The chancellor’s biggest offering, however, is what he described in his Mansion House speech as his “new settlement” for the public finances, “a permanent change in our political debate and our approach to fiscal responsibility”.

That new settlement, to legislate for future governments to run a budget surplus “in normal times”, “to bear down on debt and prepare for an uncertain future”, has been widely greeted as a political trick, intended to kick Labour when it is down, by forcing the main opposition party to commit to a fiscal rule it is probably not comfortable with.

There is some truth in that, as there is in the fact that fiscal rules, even those enshrined in law, are made to be broken, and that no government can bind the hands of its successors. On the latter, however, the chancellor may be aiming for the kind of consensus there is now on Bank of England independence. Just as it is hard to see any new government reversing that, it could be a very big deal if future politicians decided to abolish the proposed fiscal law.

Sunday, June 07, 2015
After wasting five years, Labour will struggle to rebuild economic credibility
Posted by David Smith at 09:00 AM
Category: David Smith's other articles


My regular column is available to subscribers on This is an excerpt.

The general election is becoming a fading memory but its implications will be with us for some time. For the Conservatives, there is the task of delivering the spending cuts necessary to complete the task of eliminating the budget deficit.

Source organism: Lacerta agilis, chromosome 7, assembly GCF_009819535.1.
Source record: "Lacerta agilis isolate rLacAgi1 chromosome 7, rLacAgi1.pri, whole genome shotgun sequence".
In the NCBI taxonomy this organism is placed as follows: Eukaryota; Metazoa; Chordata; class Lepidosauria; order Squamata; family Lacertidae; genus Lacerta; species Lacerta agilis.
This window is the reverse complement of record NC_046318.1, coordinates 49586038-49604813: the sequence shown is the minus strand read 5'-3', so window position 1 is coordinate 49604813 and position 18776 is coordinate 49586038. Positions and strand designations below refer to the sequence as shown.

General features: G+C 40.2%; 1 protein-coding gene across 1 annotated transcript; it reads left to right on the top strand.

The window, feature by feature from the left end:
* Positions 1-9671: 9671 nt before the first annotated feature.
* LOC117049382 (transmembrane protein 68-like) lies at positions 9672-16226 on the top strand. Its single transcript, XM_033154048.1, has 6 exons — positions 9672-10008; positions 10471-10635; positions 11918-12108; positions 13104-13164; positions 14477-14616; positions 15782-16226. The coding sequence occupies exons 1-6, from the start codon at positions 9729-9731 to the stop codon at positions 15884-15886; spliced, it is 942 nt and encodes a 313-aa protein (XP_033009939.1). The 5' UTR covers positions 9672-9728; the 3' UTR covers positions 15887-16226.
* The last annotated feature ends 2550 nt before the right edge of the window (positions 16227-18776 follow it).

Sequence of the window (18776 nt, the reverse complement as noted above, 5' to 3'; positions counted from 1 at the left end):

The Paris-based Organisation for Economic Co-operation and Development (OECD) has offered advice, suggesting to George Osborne that “evening out the profile of fiscal consolidation” would make sense. I don’t think this piece of OECD advice will be particularly unwelcome.

In his March budget, the chancellor left us with a “roller-coaster” public spending outlook; down sharply in the first two years of the parliament, then up dramatically at the end. As I have written before, it will be very surprising if, now he is safely back in 11 Downing Street, he does not take the opportunity, in his July 8 budget and the spending review later in the year, to indeed even out this profile. Thursday’s announcement of a £4.5bn package of cuts and asset sales, includingof £3bn of a £1.5bn sell-off of the government’s remaining 30% stake in Royal Mail, were part of the smoothing process.

To the victors go the spoils, however, and the challenges for the Tories are as nothing compared with those for Labour. Labour has now lost two elections, largely because of a lack of public trust in its ability to run the economy. The task for its leadership hopefuls is to rebuild economic credibility, and it will not be easy.

We will never know whether Labour was ever in with a shout of winning the election, or even being the largest party. One thing that helped guarantee it would not happen, even apart from Ed Miliband’s absurd “Ed Stone”, was the Labour leader’s refusal to concede that his party had overspent when in government.

In 2011, Miliband appeared to be on the brink of wiping the slate clean, apologising for the regulatory failures that contributed to the crisis. Given that London was at the heart of the crisis that was probably the least he could have done. And, given that politicians do not get themselves directly involved in financial regulation, blaming the failure of officials at the Financial Services Authority, Treasury and Bank of England was not too hard.

That same year Ed Balls, then the shadow chancellor, also appeared to be on the brink of truth and reconciliation, apologising both for regulatory failings and for the fact that “we didn’t spend every pound of public money well”. But that was it. The attitude then appeared to shift to blaming everything on the bankers and conceding nothing on the disaster that befell the public finances.

Sunday, May 31, 2015
Trade is such a drag for Britain's economy
Posted by David Smith at 09:00 AM
Category: David Smith's other articles